Tuesday, 21 June 2011

The Look

It's that look. The look of someone who knows they're going to die, and very soon. The room is a hive of activity, several people buzzing around trying to help but becoming more of a hindrance, and in the corner, almost hidden from view, is Glenn. His hands clasped at the back of his head, whilst Jana, his girlfriend, tries to comfort him through her own tears.

Glenn's face is tinged with blue, his lips are almost purple. He's breathing, but hardly moving any air. It seems as though his body is going through the motions, the reflex action of the diaphragm shifting up and down to allow the lungs to expand, but the area created turns into a vacuum instead of a lung full of air. The supply to his extremities has practically stopped, the brain electing to feed his core organs first on a starvation diet of rapidly diminishing oxygen. It leaves his finger-nails a deathly shade of white, whilst his pupils are dilated seas of black. The fear in his eyes radiates from head to toe. 
"He's so healthy normally," Jana tells me. "He doesn't take any medicines, not even for a headache!"

She goes on to explain that they'd been out for the evening and had no more than a glass of wine each alongside a meal at a favourite restaurant, one where they had eaten many times before. A minute or two from home, they stopped at a set of lights.

"A friend of ours stopped next to us at the lights, just by chance, and we chatted and waited for the red light to change to green. Then, he threw a piece of chocolate at us, just as a joke. It flew through the window, straight into Glenn's lap. He picked it up, popped it in his mouth, and then we drove off laughing."

The half mile home was uneventful, but as they walked through the front door, Glenn felt his throat starting to tighten.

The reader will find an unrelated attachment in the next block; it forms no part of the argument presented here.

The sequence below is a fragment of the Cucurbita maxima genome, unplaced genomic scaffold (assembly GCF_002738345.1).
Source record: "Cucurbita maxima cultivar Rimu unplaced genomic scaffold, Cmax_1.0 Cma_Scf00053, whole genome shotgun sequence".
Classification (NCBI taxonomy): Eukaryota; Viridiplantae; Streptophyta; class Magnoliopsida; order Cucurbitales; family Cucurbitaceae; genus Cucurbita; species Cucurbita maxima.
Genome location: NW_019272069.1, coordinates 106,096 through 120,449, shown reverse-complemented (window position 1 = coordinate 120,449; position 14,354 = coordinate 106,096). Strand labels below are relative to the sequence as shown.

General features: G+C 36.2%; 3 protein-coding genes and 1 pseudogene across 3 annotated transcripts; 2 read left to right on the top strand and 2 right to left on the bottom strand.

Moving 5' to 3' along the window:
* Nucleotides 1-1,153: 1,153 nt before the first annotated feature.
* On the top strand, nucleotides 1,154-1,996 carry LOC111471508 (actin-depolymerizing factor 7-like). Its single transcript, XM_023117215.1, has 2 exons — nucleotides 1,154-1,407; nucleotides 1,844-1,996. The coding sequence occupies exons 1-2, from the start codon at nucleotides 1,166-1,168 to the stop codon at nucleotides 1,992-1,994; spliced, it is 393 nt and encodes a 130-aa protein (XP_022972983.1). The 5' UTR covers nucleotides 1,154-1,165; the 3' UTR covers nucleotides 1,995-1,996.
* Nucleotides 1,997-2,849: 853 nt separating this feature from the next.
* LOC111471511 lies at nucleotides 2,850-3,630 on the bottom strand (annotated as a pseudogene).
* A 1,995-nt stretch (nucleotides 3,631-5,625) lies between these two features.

Jana, worried that Glenn was choking, woke their housemates not knowing what else to do. One of them called for the ambulance, and five or so minutes later I arrived. Glenn is unable to speak, but the signs are classic enough. Textbook cases of anything are rare, but this one was just that. Anaphylaxis kills, and it kills quickly. Glenn's oxygen levels were low, his blood pressure dropping, and the unknown chocolate the final giveaway when Jana remembers he's allergic to nuts. He's carried an Epipen for years, but had never had to use it. The only one he had was ten years out of date.

As I prepare an injection of adrenaline, I place a mask on his face forcing oxygen laced with salbutamol into his lungs, hoping to prise open his airway. He's rapidly becoming less responsive, fighting to keep his eyes open, struggling to stay conscious. The injection into his upper arm is a last gasp attempt, but within seconds it's clear to see that it's working.

Two minutes later, the crew arrive, and as they walk in, Glenn greets them.

"Hey guys, I'm alright now!" His breathing is still a little laboured, and a loud, audible wheeze rasps across the room. It's a much better sound than the total silence of only minutes earlier.

"Don't you EVER do that to me again!" Jana slaps him on the shoulder, and then crumples sobbing into his arms.

Glenn's wheeled out to the ambulance, his oxygen levels vastly improved and his cheeks a flushed rosy colour.   In the ambulance, his blood pressure is up, the wheeze is slowly being replaced by clear breaths, and he's almost able to complete a whole sentence without becoming breathless.

Most importantly, the look in Glenn's eyes has changed. Now he no longer thinks he's going to die - he knows he's going to live. 


Nicki said...

It is so nice when we can say that we actually DID save a life! I know that look all too well and what's worse is when the patient tells me s/he is going to die. Not, "am I going to die." That doesn't scare me at all. It is the, "I am going to die." that gets my heart in my stomach because they know.

TAZ THE AMBO said...

Seen that look, it's not good but so simple to treat if we get there in time.

Lynda Halliger-Otvos said...

Great work; that relief look embiggens my heart, too.

Fee said...

Having been on the other end - seafood allergy and a language barrier - I can't tell you the feeling of relief when the injections started to work. I'm a bit more careful with the Epipen these days.